Healthy Hoosiers, physically and mentally
Indiana consistently lands in the bottom tier of several national health rankings. Unfortunately, our state is more than 10% below the U.S. average rate for preventable mortalities involving alcohol, drugs and suicide deaths. Heading into 2021 and coming off of a year-long pandemic that shined a bright light on health disparities among Hoosiers, it was clear that people need more tools to improve their health, both physical and mentally.
This session, I supported a new law targeting the serious mental and physical health challenges Hoosiers continue to face.
According to the United Health Foundations’ 2020 American Health Ranking, Indiana is near the bottom for critical health factors including smoking and obesity rates and multiple chronic conditions. With House Enrolled Act 1007 and dedicated funding in the state budget, a new $50 million grant program administered by the Indiana Dept. of Health will help communities address health issues to improve outcomes for Hoosiers. Through this program, we can launch initiatives tailored to the unique health disparities facing communities. This program will be modeled after our successful Safety PIN initiative helping Indiana reach a record-low infant mortality rate.
The COVID-19 pandemic disproportionately affects those with underlying health conditions, and it is also impacting our mental health, exacerbating the nation’s overdose epidemic and compounding substance use disorders. According to Indiana University, suicide is the second leading cause of death for teenagers in our state, and nearly 1 in 12 Hoosiers meet the criteria for having a substance abuse disorder. To provide an additional lifeline to Hoosiers who are struggling, I authored House Enrolled Act 1468 in order to launch a 24/7 crisis hotline center. Soon, those in distress can call 988 and be directly connected to a fellow Hoosier ready to help. The hotline center will provide short-term care for crisis receiving and stabilization services, as well as a 24/7 national suicide prevention lifeline providing free and confidential emotional support to those who may find themselves in a suicidal crisis or under emotional distress.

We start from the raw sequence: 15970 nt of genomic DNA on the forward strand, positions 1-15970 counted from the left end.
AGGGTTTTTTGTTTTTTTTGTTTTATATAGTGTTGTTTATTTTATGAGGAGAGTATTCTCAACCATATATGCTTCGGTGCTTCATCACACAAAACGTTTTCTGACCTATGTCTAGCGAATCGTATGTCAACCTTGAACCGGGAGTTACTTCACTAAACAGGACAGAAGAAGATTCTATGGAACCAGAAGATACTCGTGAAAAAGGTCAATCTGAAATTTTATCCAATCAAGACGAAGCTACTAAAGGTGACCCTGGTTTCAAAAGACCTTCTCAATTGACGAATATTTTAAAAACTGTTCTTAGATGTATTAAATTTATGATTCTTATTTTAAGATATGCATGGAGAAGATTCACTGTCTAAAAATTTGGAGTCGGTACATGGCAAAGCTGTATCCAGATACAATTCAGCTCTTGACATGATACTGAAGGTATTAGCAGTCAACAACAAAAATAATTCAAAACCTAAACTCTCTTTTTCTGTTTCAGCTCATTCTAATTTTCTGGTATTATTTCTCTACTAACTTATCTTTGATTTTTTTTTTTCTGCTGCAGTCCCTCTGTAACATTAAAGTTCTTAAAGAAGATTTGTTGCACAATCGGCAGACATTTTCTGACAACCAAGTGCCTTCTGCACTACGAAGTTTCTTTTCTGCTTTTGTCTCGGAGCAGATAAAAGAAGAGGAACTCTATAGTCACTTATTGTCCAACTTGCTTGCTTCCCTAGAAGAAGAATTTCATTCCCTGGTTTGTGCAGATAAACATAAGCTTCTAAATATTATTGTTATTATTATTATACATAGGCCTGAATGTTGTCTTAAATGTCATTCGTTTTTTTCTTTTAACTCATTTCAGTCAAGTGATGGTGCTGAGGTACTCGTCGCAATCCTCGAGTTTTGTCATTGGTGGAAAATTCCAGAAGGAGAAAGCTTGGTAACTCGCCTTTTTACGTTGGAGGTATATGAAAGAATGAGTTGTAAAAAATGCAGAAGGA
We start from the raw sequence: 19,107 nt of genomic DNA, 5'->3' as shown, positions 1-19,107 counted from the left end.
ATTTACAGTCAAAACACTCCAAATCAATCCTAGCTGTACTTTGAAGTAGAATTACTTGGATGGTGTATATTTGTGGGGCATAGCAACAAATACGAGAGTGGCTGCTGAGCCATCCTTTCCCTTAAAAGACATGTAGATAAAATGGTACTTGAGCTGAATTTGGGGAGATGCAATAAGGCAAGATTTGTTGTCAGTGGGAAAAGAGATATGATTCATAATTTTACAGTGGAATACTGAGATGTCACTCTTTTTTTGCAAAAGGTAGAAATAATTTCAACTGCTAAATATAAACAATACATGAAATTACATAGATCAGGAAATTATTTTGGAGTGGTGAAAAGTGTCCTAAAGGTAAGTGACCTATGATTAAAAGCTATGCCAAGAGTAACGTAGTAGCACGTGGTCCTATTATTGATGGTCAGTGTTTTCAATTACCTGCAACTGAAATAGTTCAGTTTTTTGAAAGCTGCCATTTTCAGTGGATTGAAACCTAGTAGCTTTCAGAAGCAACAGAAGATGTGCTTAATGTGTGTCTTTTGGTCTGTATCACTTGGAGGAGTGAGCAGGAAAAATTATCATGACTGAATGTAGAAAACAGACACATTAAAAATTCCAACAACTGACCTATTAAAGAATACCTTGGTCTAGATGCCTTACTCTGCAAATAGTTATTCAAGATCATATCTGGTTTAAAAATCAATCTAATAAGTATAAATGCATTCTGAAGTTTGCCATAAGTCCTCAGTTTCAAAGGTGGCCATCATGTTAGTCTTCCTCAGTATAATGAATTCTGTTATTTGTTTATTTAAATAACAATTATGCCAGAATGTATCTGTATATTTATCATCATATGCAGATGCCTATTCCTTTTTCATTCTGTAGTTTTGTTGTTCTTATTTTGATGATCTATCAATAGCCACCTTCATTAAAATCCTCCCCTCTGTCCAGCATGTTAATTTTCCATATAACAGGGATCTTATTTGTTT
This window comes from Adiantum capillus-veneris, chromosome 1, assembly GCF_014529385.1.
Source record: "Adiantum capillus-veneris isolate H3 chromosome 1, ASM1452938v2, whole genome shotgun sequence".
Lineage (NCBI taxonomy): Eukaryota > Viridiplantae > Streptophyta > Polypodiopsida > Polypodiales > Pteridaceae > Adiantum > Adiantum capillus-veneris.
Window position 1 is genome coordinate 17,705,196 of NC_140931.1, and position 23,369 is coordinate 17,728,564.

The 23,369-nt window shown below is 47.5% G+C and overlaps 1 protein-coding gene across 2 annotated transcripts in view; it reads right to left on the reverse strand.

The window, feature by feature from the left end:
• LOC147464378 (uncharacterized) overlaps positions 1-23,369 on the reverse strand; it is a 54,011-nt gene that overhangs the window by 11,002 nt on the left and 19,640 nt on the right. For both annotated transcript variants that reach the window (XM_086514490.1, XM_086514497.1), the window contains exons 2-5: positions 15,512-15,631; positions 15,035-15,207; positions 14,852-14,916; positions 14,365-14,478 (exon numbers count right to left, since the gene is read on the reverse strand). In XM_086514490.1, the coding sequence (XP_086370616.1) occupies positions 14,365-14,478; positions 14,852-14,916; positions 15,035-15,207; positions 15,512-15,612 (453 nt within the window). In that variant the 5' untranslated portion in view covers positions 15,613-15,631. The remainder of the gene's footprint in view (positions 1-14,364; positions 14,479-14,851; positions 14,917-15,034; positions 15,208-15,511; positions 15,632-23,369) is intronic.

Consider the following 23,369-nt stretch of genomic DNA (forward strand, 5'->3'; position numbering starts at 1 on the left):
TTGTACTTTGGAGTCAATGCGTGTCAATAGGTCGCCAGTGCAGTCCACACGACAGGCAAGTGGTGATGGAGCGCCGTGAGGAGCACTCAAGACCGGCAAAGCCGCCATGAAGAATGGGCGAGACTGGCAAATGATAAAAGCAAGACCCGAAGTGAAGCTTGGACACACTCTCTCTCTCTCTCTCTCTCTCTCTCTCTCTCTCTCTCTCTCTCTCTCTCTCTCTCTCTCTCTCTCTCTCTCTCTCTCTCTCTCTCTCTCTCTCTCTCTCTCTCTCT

Whether facing diabetes or a substance abuse disorder, Hoosiers need to be connected to resources to live happy, healthy lives. Targeting Indiana’s most critical health challenges and launching a crisis hotline center will help thousands of Hoosiers across our state.
Editor’s note: State Rep. Steve Davisson, R-Salem, represents House District 73, which includes Washington County and portions of Harrison, Clark, Jackson, Lawrence and Orange counties.